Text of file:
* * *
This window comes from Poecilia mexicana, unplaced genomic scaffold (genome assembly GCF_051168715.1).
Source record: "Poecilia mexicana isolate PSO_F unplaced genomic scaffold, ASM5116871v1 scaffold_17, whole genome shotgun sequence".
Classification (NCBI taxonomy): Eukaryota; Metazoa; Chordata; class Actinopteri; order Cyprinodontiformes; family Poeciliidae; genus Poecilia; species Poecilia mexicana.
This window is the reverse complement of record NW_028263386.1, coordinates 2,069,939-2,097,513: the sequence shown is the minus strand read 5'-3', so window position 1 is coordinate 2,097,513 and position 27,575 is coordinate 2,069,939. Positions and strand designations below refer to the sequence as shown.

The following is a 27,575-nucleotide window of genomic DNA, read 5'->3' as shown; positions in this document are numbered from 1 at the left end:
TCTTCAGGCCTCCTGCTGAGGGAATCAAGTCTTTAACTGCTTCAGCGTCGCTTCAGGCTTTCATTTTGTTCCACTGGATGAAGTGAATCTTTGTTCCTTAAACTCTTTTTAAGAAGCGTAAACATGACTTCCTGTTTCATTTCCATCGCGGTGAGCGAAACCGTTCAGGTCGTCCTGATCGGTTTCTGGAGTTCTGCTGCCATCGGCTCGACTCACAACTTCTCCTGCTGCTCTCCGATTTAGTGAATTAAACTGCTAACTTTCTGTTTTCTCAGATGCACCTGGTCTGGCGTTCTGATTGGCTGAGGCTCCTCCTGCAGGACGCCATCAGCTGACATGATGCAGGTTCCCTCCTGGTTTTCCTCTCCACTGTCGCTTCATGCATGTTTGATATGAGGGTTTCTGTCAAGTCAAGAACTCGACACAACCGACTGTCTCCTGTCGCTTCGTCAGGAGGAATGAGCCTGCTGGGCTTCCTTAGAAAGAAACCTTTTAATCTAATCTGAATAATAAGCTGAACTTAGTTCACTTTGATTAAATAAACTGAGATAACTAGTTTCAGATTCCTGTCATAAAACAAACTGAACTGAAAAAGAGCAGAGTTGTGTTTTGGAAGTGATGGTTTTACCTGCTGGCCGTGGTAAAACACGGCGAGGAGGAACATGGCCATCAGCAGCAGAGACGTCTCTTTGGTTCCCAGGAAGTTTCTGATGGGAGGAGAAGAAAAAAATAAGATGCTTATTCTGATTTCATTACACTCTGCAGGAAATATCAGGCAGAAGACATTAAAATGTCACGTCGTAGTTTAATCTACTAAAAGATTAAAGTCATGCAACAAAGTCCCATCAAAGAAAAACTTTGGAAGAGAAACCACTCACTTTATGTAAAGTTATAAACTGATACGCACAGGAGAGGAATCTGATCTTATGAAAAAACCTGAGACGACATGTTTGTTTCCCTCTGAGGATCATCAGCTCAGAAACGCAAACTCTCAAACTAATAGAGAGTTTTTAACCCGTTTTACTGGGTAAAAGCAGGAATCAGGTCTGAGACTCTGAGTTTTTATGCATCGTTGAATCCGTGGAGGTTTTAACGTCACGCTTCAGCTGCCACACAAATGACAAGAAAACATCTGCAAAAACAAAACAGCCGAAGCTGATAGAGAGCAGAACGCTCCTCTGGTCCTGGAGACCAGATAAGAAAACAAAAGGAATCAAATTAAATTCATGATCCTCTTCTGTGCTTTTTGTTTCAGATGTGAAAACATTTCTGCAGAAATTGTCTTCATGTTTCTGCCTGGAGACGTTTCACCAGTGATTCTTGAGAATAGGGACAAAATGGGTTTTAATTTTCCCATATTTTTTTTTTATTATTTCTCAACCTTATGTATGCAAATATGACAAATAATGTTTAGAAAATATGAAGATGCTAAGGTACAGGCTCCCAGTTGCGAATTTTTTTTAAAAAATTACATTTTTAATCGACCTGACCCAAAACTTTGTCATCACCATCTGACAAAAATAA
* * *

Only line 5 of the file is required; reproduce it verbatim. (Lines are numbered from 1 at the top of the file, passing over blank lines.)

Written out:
The following is a 27,575-nucleotide window of genomic DNA, read 5'->3' as shown; positions in this document are numbered from 1 at the left end: